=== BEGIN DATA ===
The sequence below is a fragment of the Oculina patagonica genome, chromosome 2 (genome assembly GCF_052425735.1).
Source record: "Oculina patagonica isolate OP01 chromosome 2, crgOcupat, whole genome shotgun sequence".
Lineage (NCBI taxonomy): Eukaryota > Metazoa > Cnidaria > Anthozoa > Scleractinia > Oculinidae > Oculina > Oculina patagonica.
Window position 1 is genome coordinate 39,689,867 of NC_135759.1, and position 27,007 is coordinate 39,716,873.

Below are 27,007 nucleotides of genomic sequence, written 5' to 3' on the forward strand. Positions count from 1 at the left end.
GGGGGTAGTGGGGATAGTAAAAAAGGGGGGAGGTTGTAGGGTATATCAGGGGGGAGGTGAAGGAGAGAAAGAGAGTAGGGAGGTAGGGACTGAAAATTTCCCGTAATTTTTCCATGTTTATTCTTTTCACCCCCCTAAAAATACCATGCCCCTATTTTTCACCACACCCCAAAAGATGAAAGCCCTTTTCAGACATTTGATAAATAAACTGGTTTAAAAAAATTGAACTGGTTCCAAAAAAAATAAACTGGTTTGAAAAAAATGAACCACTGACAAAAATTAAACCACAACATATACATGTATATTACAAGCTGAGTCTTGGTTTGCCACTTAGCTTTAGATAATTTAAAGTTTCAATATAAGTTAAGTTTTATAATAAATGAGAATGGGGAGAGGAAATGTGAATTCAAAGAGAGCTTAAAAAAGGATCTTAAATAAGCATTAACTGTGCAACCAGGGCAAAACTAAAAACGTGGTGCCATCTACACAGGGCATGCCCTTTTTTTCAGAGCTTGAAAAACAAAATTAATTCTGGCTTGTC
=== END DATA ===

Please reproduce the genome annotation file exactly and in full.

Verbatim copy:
The sequence below is a fragment of the Oculina patagonica genome, chromosome 2 (genome assembly GCF_052425735.1).
Source record: "Oculina patagonica isolate OP01 chromosome 2, crgOcupat, whole genome shotgun sequence".
Lineage (NCBI taxonomy): Eukaryota > Metazoa > Cnidaria > Anthozoa > Scleractinia > Oculinidae > Oculina > Oculina patagonica.
Window position 1 is genome coordinate 39,689,867 of NC_135759.1, and position 27,007 is coordinate 39,716,873.

Below are 27,007 nucleotides of genomic sequence, written 5' to 3' on the forward strand. Positions count from 1 at the left end.
GGGGGTAGTGGGGATAGTAAAAAAGGGGGGAGGTTGTAGGGTATATCAGGGGGGAGGTGAAGGAGAGAAAGAGAGTAGGGAGGTAGGGACTGAAAATTTCCCGTAATTTTTCCATGTTTATTCTTTTCACCCCCCTAAAAATACCATGCCCCTATTTTTCACCACACCCCAAAAGATGAAAGCCCTTTTCAGACATTTGATAAATAAACTGGTTTAAAAAAATTGAACTGGTTCCAAAAAAAATAAACTGGTTTGAAAAAAATGAACCACTGACAAAAATTAAACCACAACATATACATGTATATTACAAGCTGAGTCTTGGTTTGCCACTTAGCTTTAGATAATTTAAAGTTTCAATATAAGTTAAGTTTTATAATAAATGAGAATGGGGAGAGGAAATGTGAATTCAAAGAGAGCTTAAAAAAGGATCTTAAATAAGCATTAACTGTGCAACCAGGGCAAAACTAAAAACGTGGTGCCATCTACACAGGGCATGCCCTTTTTTTCAGAGCTTGAAAAACAAAATTAATTCTGGCTTGTC